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Christmas movies – angels and calendars!

Santa in Christmas movie on a TVI went away with a friend and our children over the long weekend. Once the kids were all settled in bed, we watched a Christmas movie each night which was fun.

 

Angels in the snow

A 2015 movie from George Erschbamer, Angels in the snow is classed as a children and family movie and a drama, and goes for about one and a half hours. It stars Kirsty Swanson, Chris Potter and Colin Lawrence.

The story is based on a book by Rexanne Becnal, also called Angels in the Snow, although the names are different and the book blurb doesn’t hint at the same twist as seen in the movie.

Rich businessman Charles has built a ‘cabin’ in the woods to surprise his wife and children. Their first trip to the cabin is for a Christmas holiday together, but a blizzard quickly turns things cold. A knock at the door overnight, welcomes the stranded Tucker family into the ‘cabin’ (actually a luxurious two story house) and thus the two families spend Christmas together.

Charles continues to work during their holiday – alienating his teens by insisting they go tech free when he can’t manage it himself – and his wife is obviously unhappy with the state of things. On the other hand, the Tuckers are a loving family and set a very different example for impressionable (and precocious) eight year old Emily. Slowly, the Tuckers influence the Montgomerys and both families make a tight bond – but there are some strange comments and looks from the Tuckers that hint not all is as expected.

The movie has the message of communicating and spending time with the people you love, which is a valid message, although it was perhaps a bit heavy handed in this case.

collage of children making Christmas crafts

Kids making Christmas crafts is a highlight of this movie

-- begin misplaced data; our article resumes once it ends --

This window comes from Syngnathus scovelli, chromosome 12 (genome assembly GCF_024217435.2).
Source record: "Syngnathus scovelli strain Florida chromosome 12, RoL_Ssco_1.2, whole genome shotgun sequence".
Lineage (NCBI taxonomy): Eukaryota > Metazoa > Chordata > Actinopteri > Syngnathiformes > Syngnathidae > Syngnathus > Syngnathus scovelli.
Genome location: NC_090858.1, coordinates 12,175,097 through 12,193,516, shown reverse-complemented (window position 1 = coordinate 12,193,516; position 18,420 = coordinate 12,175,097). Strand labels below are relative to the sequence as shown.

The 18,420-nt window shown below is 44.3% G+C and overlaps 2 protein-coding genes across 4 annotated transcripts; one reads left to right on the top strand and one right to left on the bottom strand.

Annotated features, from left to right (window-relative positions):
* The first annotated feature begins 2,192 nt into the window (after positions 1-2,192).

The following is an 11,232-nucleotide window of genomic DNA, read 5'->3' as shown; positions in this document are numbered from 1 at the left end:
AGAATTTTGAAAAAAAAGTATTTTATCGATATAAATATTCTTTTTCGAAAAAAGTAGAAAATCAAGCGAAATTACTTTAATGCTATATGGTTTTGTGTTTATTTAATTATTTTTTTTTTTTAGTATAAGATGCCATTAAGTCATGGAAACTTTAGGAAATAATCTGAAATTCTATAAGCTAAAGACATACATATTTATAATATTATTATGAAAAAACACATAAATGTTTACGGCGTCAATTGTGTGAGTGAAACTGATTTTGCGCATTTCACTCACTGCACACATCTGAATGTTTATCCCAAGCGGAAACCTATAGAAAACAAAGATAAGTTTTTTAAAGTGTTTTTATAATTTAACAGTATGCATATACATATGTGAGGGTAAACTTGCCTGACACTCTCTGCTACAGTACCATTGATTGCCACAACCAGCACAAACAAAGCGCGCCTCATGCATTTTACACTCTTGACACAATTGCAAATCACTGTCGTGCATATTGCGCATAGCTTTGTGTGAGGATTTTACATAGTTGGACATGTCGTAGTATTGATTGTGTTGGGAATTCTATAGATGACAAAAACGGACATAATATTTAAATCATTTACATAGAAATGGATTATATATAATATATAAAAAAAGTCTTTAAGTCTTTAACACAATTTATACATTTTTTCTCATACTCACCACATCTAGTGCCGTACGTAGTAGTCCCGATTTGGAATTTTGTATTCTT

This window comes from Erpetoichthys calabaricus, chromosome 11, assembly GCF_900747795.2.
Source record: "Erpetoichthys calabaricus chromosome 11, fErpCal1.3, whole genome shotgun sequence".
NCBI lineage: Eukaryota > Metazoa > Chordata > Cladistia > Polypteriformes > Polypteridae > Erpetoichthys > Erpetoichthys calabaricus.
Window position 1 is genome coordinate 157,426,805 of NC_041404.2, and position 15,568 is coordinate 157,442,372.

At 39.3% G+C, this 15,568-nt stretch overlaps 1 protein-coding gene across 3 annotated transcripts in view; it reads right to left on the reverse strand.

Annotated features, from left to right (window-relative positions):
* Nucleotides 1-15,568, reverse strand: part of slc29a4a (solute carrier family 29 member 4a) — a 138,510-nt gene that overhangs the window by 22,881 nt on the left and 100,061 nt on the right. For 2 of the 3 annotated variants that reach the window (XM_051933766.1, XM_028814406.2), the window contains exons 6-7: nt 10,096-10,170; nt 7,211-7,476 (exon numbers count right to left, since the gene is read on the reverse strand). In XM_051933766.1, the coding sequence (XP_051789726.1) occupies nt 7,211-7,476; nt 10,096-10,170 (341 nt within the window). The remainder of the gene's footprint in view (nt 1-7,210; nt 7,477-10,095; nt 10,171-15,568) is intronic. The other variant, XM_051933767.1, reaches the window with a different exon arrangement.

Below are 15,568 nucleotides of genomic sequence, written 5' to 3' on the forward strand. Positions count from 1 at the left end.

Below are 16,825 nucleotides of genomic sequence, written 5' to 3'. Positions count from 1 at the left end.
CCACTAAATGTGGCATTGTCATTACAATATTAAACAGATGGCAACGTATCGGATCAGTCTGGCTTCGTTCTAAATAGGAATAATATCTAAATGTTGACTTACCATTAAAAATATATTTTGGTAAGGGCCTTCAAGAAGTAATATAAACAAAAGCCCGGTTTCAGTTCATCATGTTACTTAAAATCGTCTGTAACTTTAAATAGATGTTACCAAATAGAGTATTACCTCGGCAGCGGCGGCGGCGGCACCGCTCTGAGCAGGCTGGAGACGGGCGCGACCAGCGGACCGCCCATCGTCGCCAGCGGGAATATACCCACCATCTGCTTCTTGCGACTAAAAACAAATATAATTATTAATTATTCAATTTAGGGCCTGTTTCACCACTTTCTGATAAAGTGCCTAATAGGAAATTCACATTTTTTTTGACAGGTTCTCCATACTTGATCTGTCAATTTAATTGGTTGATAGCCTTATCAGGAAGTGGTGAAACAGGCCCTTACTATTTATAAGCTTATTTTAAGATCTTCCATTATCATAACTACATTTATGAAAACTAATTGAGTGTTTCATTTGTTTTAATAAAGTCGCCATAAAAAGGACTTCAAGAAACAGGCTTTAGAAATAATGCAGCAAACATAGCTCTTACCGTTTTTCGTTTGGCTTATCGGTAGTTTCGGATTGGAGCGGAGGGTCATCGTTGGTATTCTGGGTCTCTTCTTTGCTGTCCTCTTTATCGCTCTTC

Some of the scenery is this movie was spectacular, and there are some nice scenes like where the kids all work together to make decorations for the Christmas tree. And there is certainly a feel good element of the Montgomery family finding their way back to each other.

But… the ending is not fun. The twist, although we saw it coming, was unbelievable and shallow, and the follow up scenes to explain it were painful to watch. I can’t say I liked most of the Montgomery family (mum was self absorbed and weepy, the son was arrogant, Emily too Pollyanna-ish to fit her family and the teen daughter was superficial) although Charles was somewhat redeemed by his connection to Bella, and the Tuckers were all lovely.

And it was a bit harsh to send the Tuckers out after the blizzard, without blankets, on a two hour walk back to their damaged car! Charles perhaps didn’t learn as much as we thought we had!

It is rated ‘family’ but kids will be bored by all the talking and may be upset or challenged by the twist at the end, so I’d leave it as an adult movie. Then again, I think I’d just leave it altogether as there are just too many weaknesses in it.

If you have seen it, what did you think? Would you recommend it to anyone?

 

The holiday calendar

Released on 2 November (the day before we watched it so this is a very new movie!), The Holiday Calendar is a Netflix movie starring Kat Graham, Ethan Peck, Quincy Brown and Ron Cephas Jones.

Abby (played by Kat Graham) lives in a small town and works for Mr Singh as a photographer rather than as the artistic photographer she wishes to be. Her best friend, Josh, is also a photographer and just returned from far places as a successful travel blogger.

Abby receives an antique advent calendar from her Gramps. The calendar is beautiful and doors only open as each new day starts, showing a little toy. Along with Abby, we learn that the calendar is magical and perhaps predicts the future with the toy produced each day.

Wooden Santa advent calendar

A simpler advent calendar than in the movie, but I like it!

The movie has Christmas, romance, magic, family and self-realisations about dreams. It has some pretty scenes and the advent calendar itself is lovely. I do like that there was a diverse range of people and that some characters were more than stereotypes (for example, Mr Singh is a bit of the grumpy old boss out for a buck but also actually cares about the kids enjoying a visit with Santa).

I would have liked to have seen more of the advent calendar items – the first few days are shown but after that we only saw a couple of them. Sure, doing a day by day recap may get a bit boring in a movie, but a few shots with all the toys in front of the calendar or something would have been a nice touch.

The outcome was somewhat predictable but what do you expect in a feel-good Christmas movie, lol! It is comfortable and cosy, with no fake threat to Christmas, the town or Abby’s family, so it adds up to a nice movie – unlikely I’d watch it again but we had fun watching it.

Christmas movies…

So there are Christmas movies for families and romantic Christmas movies.

Generally speaking, you don’t expect a Christmas movie to be up amongst the great movies – and these two are certainly not amongst the best movies I’ve ever seen.  They are not even amongst the best Christmas movies I have seen, unfortunately.